We all love what we do, or at least we should. That’s why we can immerse ourselves in a particular activity, often skipping a meal without even realising it. Even when we are overworked, or not at our best for whatever reason, there’s still a possibility of striking gold purely based on our commitment. Practice makes perfect, especially the deliberate type. The more we practice, the better we get at it. Simples.
There is one downside to all that, and quite an important one at that. Repetition kills innovation. We start to do thing almost mechanically, without even giving it much thought. How many times have you been washing dishes and caught yourself thinking about something completely unrelated? It’s ok when it comes to washing up, but not so great in a creative process. We can fall back on old techniques or solutions, purely because they worked in the past thus playing it safe and not stepping out of our comfort zone. We deliberately choose the known outcome rather than venturing in search of the unusual solutions and keeping our creativity under the lid. The way to avoid such fall traps, we should introduce variations to our training. We learn that by introducing variations to our training methods can accelerate our learning ability to even twice as fast. Even small alterations in how we do things most of the time, or the way we approach them can benefit us immensely.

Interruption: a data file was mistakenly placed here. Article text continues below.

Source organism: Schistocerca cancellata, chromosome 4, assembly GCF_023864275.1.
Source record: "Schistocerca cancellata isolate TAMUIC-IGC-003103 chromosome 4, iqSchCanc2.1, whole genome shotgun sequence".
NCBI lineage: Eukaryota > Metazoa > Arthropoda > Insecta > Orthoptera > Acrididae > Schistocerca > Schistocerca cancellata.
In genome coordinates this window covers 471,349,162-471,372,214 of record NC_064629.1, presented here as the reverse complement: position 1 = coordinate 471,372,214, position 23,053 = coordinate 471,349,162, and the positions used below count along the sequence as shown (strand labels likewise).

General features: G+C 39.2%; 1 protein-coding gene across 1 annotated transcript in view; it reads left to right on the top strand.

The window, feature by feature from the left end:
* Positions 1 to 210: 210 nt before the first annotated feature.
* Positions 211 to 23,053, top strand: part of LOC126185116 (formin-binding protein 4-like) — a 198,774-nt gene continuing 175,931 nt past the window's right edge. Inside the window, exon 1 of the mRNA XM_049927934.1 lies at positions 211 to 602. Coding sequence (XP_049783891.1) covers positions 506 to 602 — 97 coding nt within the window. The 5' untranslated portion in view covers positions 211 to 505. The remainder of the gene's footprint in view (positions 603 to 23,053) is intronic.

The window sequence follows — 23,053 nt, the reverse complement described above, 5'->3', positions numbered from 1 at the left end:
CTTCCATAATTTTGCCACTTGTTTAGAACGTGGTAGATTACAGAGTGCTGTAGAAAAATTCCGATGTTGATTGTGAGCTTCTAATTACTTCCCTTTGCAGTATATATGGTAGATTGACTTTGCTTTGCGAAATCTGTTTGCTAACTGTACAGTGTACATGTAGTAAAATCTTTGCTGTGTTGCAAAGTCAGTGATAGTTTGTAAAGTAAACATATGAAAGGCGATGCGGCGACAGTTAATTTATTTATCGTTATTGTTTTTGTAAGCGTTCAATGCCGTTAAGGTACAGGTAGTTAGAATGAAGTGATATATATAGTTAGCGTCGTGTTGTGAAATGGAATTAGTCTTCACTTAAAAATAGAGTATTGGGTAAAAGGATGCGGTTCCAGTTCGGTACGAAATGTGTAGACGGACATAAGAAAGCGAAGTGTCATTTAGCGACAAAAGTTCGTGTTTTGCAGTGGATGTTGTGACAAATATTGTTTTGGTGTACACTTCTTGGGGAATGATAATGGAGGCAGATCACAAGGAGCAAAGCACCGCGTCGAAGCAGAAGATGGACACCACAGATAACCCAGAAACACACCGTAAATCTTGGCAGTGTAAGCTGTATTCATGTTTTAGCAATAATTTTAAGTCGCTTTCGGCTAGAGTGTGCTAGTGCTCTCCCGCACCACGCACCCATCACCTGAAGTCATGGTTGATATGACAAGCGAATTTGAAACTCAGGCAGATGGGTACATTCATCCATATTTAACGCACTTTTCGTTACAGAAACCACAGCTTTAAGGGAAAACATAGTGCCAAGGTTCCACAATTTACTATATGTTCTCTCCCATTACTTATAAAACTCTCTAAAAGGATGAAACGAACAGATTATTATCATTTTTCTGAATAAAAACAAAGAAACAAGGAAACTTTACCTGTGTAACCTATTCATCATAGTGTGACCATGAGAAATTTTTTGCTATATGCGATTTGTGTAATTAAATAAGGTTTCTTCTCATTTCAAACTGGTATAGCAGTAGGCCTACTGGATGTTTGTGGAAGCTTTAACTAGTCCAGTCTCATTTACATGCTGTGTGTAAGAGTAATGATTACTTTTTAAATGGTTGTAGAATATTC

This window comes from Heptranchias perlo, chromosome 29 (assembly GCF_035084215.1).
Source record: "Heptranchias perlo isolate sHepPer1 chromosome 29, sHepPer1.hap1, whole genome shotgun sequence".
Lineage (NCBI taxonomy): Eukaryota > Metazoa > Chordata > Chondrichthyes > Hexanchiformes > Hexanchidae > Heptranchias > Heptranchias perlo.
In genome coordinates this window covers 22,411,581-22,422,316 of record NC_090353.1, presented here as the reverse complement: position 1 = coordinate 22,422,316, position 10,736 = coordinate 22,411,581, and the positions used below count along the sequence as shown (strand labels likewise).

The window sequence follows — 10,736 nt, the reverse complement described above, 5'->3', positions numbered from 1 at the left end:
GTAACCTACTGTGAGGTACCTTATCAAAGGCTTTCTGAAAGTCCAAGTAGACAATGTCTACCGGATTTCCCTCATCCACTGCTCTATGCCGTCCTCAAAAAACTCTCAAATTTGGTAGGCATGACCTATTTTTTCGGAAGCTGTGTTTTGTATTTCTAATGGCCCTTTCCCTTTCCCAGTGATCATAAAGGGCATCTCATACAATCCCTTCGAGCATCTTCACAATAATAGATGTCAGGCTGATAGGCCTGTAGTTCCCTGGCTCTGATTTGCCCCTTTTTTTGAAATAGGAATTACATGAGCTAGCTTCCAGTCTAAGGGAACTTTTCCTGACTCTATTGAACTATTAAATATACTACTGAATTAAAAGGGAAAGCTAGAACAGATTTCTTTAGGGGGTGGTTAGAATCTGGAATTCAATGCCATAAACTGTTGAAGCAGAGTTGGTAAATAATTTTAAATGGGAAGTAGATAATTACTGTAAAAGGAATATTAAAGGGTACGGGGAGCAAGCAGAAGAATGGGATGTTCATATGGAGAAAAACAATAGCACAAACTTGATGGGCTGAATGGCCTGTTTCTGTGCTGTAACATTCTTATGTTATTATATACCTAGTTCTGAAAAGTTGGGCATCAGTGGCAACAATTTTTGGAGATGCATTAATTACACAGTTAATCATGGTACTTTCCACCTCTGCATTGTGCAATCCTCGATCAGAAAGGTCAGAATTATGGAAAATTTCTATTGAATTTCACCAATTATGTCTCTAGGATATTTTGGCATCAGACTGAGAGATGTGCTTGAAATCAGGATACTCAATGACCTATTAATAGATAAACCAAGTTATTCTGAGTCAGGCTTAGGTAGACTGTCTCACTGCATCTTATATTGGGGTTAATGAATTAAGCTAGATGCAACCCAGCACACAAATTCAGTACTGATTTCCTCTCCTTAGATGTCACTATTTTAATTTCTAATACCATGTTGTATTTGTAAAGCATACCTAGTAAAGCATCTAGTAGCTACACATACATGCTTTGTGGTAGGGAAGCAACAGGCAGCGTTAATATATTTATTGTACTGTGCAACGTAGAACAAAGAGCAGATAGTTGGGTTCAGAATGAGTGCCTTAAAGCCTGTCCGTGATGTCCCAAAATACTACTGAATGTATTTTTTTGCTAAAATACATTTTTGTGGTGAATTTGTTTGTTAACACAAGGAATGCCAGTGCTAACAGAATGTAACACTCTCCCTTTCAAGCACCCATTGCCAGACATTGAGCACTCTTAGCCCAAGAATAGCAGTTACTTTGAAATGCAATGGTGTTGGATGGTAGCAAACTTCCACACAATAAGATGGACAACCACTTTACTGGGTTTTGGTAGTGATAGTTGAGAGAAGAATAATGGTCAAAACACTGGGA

We can even go a step further by introducing a new skill to our arsenal. Cross training has become huge in sports in recent years. Sprinters have a go at football, football players at boxing. Boxers, on the other hand, can even practice golf. The number one reason for that is to prevent stagnation. We all hit a brick wall at some point in our personal growth or skill development, and, frankly, dipping our fingers on other field can help us overcome such blocks. By learning new skills, we allow our brains to create new neuron connections and gain more insights into problem solving that we can later apply in our own field.
I stand upon my desk to remind myself that we must constantly look at things in a different way.
– John Keating, Dead Poets Society (1989)
As you can see, a simple thing like keeping a hobby can go a long way and accelerate our main passion. It can also prevent stagnation or help to overcome one when stumbled upon. Choosing the new skill to learn should also be very simple. You probably know already what you are drawn to, it is just a matter of allowing yourself the time and space to practice it, even if it is just couple of hours a week. Piano lesson, drawing or acting class or even a mathematics course. The hobby you see, does not have to be only in the creative field. It is just a hobby after all and there should be absolutely no pressure of direction or achievement in one. Why not have a go at one?